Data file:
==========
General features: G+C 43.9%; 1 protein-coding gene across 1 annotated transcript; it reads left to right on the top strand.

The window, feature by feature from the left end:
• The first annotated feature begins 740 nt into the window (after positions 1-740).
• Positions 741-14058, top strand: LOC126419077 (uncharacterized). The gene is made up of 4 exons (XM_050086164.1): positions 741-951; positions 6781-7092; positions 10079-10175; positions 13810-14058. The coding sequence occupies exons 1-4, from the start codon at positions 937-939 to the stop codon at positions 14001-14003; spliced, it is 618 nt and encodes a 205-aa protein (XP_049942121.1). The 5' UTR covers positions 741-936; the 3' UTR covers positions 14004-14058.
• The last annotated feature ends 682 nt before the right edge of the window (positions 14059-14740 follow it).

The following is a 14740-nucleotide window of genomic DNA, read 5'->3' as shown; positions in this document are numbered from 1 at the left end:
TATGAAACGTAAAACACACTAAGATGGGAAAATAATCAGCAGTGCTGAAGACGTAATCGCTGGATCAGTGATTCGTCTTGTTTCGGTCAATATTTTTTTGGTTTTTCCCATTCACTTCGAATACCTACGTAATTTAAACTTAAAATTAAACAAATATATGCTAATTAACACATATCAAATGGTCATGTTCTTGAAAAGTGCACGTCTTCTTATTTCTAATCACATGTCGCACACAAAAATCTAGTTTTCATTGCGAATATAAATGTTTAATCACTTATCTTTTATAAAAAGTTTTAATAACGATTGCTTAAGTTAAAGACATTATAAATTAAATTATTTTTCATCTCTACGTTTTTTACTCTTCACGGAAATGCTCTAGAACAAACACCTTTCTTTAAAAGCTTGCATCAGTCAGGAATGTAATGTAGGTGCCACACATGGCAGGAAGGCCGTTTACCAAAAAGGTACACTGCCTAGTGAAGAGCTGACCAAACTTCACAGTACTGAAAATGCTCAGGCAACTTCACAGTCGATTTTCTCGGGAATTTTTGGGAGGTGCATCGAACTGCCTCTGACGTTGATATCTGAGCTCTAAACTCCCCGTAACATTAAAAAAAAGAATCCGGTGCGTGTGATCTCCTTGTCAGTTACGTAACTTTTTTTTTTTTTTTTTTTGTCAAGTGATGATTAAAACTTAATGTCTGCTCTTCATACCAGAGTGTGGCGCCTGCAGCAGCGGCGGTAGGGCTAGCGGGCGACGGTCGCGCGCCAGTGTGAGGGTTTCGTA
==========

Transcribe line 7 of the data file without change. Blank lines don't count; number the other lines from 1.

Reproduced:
TATGAAACGTAAAACACACTAAGATGGGAAAATAATCAGCAGTGCTGAAGACGTAATCGCTGGATCAGTGATTCGTCTTGTTTCGGTCAATATTTTTTTGGTTTTTCCCATTCACTTCGAATACCTACGTAATTTAAACTTAAAATTAAACAAATATATGCTAATTAACACATATCAAATGGTCATGTTCTTGAAAAGTGCACGTCTTCTTATTTCTAATCACATGTCGCACACAAAAATCTAGTTTTCATTGCGAATATAAATGTTTAATCACTTATCTTTTATAAAAAGTTTTAATAACGATTGCTTAAGTTAAAGACATTATAAATTAAATTATTTTTCATCTCTACGTTTTTTACTCTTCACGGAAATGCTCTAGAACAAACACCTTTCTTTAAAAGCTTGCATCAGTCAGGAATGTAATGTAGGTGCCACACATGGCAGGAAGGCCGTTTACCAAAAAGGTACACTGCCTAGTGAAGAGCTGACCAAACTTCACAGTACTGAAAATGCTCAGGCAACTTCACAGTCGATTTTCTCGGGAATTTTTGGGAGGTGCATCGAACTGCCTCTGACGTTGATATCTGAGCTCTAAACTCCCCGTAACATTAAAAAAAAGAATCCGGTGCGTGTGATCTCCTTGTCAGTTACGTAACTTTTTTTTTTTTTTTTTTTGTCAAGTGATGATTAAAACTTAATGTCTGCTCTTCATACCAGAGTGTGGCGCCTGCAGCAGCGGCGGTAGGGCTAGCGGGCGACGGTCGCGCGCCAGTGTGAGGGTTTCGTA